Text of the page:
El Tomboto, Friday, 23 March 2018 00:50 (two years ago) link

all work really is is finding a way to get money from humans

Rabbit Control (Latham Green), Friday, 23 March 2018 15:10 (two years ago) link

“I love the president,” Mr. Dowd said in a telephone interview. “I wish him the best of luck. I think he has a really good case.”

hahahahahaha

Rabbit Control (Latham Green), Friday, 23 March 2018 15:18 (two years ago) link

shit wron gthread

Rabbit Control (Latham Green), Friday, 23 March 2018 15:23 (two years ago) link

one month passes...
two months pass...
two weeks pass...
two months pass...

Rushkoff has an interesting take:

https://medium.com/s/powertrip/universal-basic-income-is-silicon-valleys-latest-scam-fd3e130b69a0

I like it, to some degree. Giving low-level workers an ownership stake (in the form of stock options/RSUs, I guess?) in their companies is better than just asking the government to cut a check. However, this doesn't get us out of the cycle of having to work, which I think is a big piece of UBI. Also, why not just pay the workers a better salary? Tying worker pay to company performance is great when companies are growing, but if we want to create a sustainable future, we should be trying to wind down economic systems that require ever-accelerating growth.

DJI, Wednesday, 10 October 2018 17:50 (two years ago) link

we had a seminar on the pre-analysis plan for ycombinator's UBI project by one of the ppl working on it the other week, v cool

flopson, Wednesday, 10 October 2018 20:47 (two years ago) link

Yeah? Tell me more...

DJI, Wednesday, 10 October 2018 20:56 (two years ago) link

uhh it's been a couple weeks and i didn't take notes so this is all off memory, but they're doing it in 2 states (but they couldn't tell us which) targeting people all across the income distribution although focusing on lower-income (for power purposes), rural and urban areas, a pretty huge control group (with some clever compensation schemes to keep everyone answering their surveys). seemed very well designed. they've already done a pilot in oakland to dry run a lot of the logistical stuff. costs tens of millions of dollars

flopson, Thursday, 11 October 2018 02:00 (two years ago) link

Cool thx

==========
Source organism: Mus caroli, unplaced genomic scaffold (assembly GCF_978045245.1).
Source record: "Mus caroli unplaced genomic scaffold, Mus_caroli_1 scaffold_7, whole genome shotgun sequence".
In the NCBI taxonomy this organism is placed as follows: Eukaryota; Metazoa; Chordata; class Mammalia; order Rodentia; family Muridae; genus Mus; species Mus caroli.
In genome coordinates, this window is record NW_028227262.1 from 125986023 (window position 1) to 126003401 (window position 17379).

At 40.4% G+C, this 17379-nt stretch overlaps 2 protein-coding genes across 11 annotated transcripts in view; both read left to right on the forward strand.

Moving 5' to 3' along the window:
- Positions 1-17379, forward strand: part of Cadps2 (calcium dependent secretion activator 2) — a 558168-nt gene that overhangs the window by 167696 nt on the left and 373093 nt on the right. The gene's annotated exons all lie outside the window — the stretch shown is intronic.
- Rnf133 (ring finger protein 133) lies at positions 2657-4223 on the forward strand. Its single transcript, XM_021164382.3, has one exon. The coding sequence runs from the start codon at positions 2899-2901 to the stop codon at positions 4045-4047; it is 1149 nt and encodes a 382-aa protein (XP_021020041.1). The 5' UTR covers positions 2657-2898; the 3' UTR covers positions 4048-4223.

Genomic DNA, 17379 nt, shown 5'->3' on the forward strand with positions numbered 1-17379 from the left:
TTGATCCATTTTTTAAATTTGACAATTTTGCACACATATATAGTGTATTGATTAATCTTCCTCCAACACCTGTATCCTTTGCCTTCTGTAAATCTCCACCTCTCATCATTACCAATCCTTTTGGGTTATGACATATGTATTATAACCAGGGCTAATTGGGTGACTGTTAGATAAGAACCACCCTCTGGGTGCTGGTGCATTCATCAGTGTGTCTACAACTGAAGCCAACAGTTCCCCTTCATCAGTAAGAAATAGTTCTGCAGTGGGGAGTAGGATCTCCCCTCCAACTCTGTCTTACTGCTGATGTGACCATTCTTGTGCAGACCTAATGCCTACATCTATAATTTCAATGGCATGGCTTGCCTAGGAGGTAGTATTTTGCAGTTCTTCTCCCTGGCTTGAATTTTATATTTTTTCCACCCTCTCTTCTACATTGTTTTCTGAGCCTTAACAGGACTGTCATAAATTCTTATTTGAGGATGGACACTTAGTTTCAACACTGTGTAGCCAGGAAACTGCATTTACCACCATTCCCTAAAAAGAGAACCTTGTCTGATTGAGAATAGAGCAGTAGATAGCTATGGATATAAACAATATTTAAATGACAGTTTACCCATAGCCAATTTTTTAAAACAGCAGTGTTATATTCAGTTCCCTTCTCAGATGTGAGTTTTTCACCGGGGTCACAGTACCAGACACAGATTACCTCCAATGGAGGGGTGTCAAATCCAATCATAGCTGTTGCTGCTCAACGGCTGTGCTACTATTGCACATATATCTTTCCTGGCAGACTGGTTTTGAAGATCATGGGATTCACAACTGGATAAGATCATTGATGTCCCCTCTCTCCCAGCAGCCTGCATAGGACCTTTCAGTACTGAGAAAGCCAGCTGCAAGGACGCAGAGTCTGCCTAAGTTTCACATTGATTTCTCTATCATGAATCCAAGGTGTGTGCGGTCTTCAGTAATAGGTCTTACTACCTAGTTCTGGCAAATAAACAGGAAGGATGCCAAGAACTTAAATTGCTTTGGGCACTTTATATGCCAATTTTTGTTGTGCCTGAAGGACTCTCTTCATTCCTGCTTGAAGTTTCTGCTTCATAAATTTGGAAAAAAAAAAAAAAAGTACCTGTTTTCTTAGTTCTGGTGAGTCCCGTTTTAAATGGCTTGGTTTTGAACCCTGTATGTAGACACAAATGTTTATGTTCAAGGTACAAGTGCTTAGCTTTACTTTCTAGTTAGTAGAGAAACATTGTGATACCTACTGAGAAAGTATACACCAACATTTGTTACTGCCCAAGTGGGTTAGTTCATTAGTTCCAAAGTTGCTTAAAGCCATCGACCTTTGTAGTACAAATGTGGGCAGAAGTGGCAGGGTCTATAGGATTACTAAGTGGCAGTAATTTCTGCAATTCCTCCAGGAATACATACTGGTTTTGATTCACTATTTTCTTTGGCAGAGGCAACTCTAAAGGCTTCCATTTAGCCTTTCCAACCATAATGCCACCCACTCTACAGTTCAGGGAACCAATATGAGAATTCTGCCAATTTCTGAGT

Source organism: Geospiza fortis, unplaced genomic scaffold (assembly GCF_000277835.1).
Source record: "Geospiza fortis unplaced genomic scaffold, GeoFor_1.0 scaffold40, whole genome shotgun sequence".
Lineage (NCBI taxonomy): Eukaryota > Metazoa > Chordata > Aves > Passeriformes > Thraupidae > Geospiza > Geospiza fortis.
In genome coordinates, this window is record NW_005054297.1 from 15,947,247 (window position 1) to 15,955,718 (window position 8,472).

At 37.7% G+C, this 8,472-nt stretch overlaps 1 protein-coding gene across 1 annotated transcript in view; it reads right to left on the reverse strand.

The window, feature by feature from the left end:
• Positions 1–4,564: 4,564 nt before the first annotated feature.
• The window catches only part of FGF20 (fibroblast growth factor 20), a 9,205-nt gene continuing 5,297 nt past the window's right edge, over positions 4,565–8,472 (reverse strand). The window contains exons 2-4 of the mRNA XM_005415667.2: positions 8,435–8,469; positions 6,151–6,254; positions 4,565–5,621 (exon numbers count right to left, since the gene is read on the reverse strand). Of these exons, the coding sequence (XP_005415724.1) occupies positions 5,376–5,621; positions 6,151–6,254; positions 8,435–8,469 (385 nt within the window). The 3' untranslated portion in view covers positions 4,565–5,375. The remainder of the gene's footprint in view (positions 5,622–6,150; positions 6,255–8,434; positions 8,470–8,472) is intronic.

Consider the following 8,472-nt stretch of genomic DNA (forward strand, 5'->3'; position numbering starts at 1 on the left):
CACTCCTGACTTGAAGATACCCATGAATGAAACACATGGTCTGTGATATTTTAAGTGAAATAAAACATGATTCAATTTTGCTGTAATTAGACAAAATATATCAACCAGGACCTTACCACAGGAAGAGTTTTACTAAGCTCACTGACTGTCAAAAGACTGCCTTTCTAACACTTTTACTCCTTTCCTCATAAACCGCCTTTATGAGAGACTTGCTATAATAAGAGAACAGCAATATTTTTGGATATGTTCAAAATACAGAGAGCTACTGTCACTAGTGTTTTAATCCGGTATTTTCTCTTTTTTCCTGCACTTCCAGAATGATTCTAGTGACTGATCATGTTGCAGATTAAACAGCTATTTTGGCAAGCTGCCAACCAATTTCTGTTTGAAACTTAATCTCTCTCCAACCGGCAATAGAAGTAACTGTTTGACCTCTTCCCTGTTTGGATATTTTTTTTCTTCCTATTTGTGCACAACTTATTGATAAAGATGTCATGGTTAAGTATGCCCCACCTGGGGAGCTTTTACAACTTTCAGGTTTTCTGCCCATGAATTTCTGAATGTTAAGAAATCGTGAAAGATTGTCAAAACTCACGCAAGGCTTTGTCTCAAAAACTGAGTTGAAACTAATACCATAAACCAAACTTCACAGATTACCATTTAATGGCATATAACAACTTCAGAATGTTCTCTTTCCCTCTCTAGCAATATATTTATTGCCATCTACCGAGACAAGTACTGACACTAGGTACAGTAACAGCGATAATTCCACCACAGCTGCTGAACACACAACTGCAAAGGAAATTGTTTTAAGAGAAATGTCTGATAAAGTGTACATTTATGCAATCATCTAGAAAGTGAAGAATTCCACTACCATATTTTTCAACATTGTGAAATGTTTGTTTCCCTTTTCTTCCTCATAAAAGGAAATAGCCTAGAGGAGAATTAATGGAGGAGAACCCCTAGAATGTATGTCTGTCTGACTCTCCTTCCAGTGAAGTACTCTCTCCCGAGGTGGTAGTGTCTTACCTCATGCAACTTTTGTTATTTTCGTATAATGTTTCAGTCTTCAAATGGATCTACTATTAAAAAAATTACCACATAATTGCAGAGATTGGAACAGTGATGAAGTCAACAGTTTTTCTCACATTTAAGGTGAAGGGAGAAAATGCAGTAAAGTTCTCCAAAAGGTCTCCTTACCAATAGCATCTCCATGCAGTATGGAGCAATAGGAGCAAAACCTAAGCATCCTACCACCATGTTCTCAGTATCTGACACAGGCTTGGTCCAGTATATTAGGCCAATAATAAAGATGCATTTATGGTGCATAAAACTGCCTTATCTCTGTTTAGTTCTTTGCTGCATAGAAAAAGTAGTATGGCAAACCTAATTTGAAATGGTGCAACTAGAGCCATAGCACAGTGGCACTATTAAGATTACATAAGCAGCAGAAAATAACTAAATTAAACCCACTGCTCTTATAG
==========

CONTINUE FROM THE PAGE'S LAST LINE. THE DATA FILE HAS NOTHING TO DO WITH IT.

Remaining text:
DJI, Thursday, 11 October 2018 15:14 (two years ago) link

one month passes...

every once in a while i run into an idea so idiotic that i just have to share it. especially when it's not my idiotic idea!

However, Fuller didn’t just shut down the idea of UBI. While he asserted that UBI, as we have known and defined it, isn’t a correct fit for our current world, he stated that there are other, more realistic solutions—ones that truly address the issues that stem from advancing technology.

Fuller suggested that, as we continue to get farther into the data-driven technological age, one solution could be to force companies to pay for the information that they currently take from us for nothing. “We could hold Google and Facebook and all those big multinationals accountable; we could make sure that people, like those who are currently ‘voluntarily’ contributing their data to pump up companies’ profits, are given something that is adequate to support their livelihoods in exchange.”

So, instead of the government doling out standard salaries to all citizens, which is basically what UBI calls for, people would be financially compensated for the data that they give to companies by these very same companies. This could mean that social media giants and other websites that ask for your personal information would have to fairly compensate you for the information that they take from you.

https://futurism.com/ubi-universal-basic-income-alternative

Karl Malone, Tuesday, 4 December 2018 20:54 (one year ago) link

being paid for the data you provide to social media companies is actually a good idea, but it wouldn't be remotely a UBI-sized sum under any realistic scenario

flopson, Wednesday, 5 December 2018 01:46 (one year ago) link

One cent for every stepMILF search you do on Pornhub.

louise ck (milo z), Wednesday, 5 December 2018 02:04 (one year ago) link

three weeks pass...

Great story, thanks! I kind of agree with the Fins, but I can't even imagine how that would ever happen/work in the USA.

DJI, Wednesday, 2 January 2019 00:44 (one year ago) link

“These particular executives have destroyed their reputation,” he said. “I would be surprised if they didn’t care. Finland is a small society. There is a sense that as long as you’re a Finn, you’re always a Finn. They will show up at Christmas at Helsinki Airport, they will be recognized, and they will feel it in people’s eyes: the disrespect.”

DJI, Wednesday, 2 January 2019 00:54 (one year ago) link

one month passes...

Minimum wage, but relevant to thread...

https://www.nytimes.com/interactive/2019/02/21/magazine/minimum-wage-saving-lives.html

A living wage is an antidepressant. It is a sleep
aid. A diet. A stress reliever. It is a contraceptive,
preventing teenage pregnancy. It prevents
premature death. It shields children from neglect.

𝔠𝔞𝔢𝔨 (caek), Friday, 22 February 2019 16:28 (one year ago) link

one month passes...

all credit to @loggedtheFUCKon pic.twitter.com/JbI0AvVWOW

— Emotional Stress Animal (@moleculesofyou) April 18, 2019

𝔠𝔞𝔢𝔨 (caek), Friday, 19 April 2019 17:34 (one year ago) link